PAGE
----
WASHINGTON – Today, following the first congressional hearing on President Trump’s Muslim ban, Representative Judy Chu (CA-27) and U.S. Senator Chris Coons (D-Del.) urged Congress to take action on the NO BAN Act, legislation they introduced to immediately end the President’s Muslim ban and prevent another baseless, discriminatory ban from happening again. The hearing was jointly convened by the House Judiciary Subcommittee on Immigration and Citizenship and the House Foreign Affairs Subcommittee on Oversight and Investigations.
Washington, DC — Today, the House of Representatives unanimously approved of H.R. 3299, the Promoting Respect for Individuals’ Dignity and Equality (PRIDE) Act of 2019, introduced by Representatives Judy Chu (CA-27) and Andy Levin (MI-09). The PRIDE Act would remove gendered language like “husband” and “wife” from the tax code to accommodate same sex couples.
Today the Trump Administration announced that it would move forward with printing the 2020 census without a citizenship question. Rep. Judy Chu (CA-27) released the following statement:
Washington, DC — Today, Representative Judy Chu (CA-27) and Andy Levin (MI-09) introduced H.R. 3299, the Promoting Respect for Individuals’ Dignity and Equality (PRIDE) Act of 2019. The PRIDE Act, which is scheduled to be marked up by the House Ways and Means Committee on Thursday, June 20 at 9:30 AM, includes language from H.R. 1244, the Equal Dignity for Married Taxpayers Act, that would remove gendered language like “husband” and “wife” from the tax code to accommodate same sex couples. Instead, tax filings will use “spouses” and “married couple.”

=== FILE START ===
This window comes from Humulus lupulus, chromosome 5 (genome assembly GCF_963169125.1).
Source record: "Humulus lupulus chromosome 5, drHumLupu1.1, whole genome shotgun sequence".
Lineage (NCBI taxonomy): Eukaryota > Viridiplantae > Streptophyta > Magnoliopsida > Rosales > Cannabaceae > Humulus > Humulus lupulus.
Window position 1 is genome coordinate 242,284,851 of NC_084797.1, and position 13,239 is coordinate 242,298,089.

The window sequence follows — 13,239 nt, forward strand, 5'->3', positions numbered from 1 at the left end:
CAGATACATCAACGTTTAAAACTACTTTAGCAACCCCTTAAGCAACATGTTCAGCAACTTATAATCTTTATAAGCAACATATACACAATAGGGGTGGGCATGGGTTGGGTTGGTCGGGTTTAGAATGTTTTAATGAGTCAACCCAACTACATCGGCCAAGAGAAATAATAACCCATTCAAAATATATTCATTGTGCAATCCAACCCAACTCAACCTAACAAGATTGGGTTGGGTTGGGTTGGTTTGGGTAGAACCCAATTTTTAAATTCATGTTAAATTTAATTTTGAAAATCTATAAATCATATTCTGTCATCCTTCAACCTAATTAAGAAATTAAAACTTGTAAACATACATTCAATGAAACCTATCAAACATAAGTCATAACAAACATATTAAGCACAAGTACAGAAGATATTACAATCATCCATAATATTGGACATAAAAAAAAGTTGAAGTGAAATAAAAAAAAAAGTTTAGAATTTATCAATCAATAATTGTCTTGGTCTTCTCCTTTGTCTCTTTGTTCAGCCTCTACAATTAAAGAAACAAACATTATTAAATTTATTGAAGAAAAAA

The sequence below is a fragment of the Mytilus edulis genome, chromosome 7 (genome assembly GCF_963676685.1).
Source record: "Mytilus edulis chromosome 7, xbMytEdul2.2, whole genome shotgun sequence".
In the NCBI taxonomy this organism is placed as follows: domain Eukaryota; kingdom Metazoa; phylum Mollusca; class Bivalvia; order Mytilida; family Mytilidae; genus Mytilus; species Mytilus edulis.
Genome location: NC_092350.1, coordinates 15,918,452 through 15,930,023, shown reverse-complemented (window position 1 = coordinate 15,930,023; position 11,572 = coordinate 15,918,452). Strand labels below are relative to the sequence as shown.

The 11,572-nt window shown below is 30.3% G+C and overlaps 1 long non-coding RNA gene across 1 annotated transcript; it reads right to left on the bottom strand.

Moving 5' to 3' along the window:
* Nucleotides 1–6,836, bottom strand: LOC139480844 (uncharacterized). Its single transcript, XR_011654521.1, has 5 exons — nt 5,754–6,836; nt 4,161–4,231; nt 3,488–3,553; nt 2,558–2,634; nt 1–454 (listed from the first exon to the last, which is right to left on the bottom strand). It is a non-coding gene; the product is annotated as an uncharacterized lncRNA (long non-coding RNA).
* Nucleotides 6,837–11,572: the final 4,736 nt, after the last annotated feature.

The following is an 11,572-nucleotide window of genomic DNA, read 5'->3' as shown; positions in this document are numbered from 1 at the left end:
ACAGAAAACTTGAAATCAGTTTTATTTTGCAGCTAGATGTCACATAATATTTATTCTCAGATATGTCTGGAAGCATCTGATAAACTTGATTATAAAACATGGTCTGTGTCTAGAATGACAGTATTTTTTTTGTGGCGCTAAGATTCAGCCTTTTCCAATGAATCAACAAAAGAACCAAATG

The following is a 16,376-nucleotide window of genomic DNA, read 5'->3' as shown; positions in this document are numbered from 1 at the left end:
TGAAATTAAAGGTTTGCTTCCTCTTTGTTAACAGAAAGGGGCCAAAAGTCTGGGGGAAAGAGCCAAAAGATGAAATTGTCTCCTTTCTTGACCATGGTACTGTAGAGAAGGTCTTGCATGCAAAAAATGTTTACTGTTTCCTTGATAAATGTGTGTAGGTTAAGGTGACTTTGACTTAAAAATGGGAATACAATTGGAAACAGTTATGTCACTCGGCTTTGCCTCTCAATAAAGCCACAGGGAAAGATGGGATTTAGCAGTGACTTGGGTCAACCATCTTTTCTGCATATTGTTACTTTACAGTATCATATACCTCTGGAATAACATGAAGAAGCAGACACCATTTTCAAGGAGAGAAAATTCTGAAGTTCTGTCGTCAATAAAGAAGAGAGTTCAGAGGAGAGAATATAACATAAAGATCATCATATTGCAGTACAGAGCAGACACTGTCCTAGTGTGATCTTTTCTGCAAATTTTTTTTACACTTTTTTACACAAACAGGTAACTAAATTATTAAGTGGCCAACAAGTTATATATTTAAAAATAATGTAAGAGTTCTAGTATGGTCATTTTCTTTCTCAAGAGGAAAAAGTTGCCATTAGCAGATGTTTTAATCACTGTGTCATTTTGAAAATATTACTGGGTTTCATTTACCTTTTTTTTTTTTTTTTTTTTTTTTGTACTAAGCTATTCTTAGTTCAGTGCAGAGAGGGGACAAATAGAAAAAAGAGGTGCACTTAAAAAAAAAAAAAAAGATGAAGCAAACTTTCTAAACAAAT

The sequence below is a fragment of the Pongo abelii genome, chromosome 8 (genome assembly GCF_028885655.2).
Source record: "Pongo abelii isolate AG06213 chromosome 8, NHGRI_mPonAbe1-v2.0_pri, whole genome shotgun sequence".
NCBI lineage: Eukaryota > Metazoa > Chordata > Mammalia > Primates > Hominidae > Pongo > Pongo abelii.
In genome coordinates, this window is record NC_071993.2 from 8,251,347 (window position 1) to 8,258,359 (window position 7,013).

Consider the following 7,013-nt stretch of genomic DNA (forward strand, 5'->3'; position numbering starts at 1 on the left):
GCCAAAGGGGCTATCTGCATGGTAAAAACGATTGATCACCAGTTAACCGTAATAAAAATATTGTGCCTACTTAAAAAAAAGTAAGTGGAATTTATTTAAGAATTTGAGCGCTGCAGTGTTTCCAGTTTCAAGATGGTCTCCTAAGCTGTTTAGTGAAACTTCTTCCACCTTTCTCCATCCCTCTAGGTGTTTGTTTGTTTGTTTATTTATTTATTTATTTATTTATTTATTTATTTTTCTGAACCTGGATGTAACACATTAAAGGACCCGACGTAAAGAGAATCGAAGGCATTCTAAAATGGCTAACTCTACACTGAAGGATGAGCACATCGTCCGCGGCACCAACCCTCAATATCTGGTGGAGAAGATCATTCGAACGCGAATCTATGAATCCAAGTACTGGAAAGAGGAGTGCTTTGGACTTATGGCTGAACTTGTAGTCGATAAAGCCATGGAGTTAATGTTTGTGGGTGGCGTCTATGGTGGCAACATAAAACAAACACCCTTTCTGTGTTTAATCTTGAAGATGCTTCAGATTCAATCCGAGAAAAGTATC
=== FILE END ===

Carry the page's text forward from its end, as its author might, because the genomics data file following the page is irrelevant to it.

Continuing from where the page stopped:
Washington, DC — Today, Representative Judy Chu (CA-27) led her Ways and Means Democratic colleagues in introducing the Refund Equality Act. For years, same-sex couples in states that recognized legal marriage were wrongfully denied tax refunds they earned because the Defense of Marriage Act (DOMA) did not allow them to file federal taxes jointly. That law was overturned in 2013 by the Supreme Court’s decision in U.S. v.
Washington, DC — The House of Representatives today voted to pass H.R. 5, the Equality Act, which updates the Civil Rights Act of 1964 and other statutes to prohibit discrimination on the basis of sexual orientation or gender identity in employment, public education, access to credit, jury service, federal funding, housing, and public accommodations. Rep. Judy Chu (CA-27), Vice-Chair of the House LGBT Equality Caucus, issued the following statement:
WASHINGTON, D.C. – Today, Rep. Judy Chu (CA-27) joined Rep. David Cicilline (RI-01) and 237 other cosponsors to introduce the Equality Act. The Equality Act amends existing federal laws like the Civil Rights Act of 1965, the Fair Housing Act, the Equal Credit and Opportunity Act, and the Jury Selection Act to create a single national prohibition on discrimination based on gender or sexual orientation in employment, housing, public accommodation, education, and more.
Washington, D.C. – In celebration of love on Valentine’s Day, in affirmation of the LGBTQ community and to advance America’s march towards equal protection and inclusion under the law, Reps. Judy Chu (CA-27) and Andy Levin (MI-09) introduced the Equal Dignity for Married Taxpayers Act, a bill that would update the U.S. tax code to remove gendered language and affirm the dignity of LGBTQ married couples. Senator Ron Wyden (D-OR) will introduce the Senate version as Ranking Member of the Senate Finance Committee.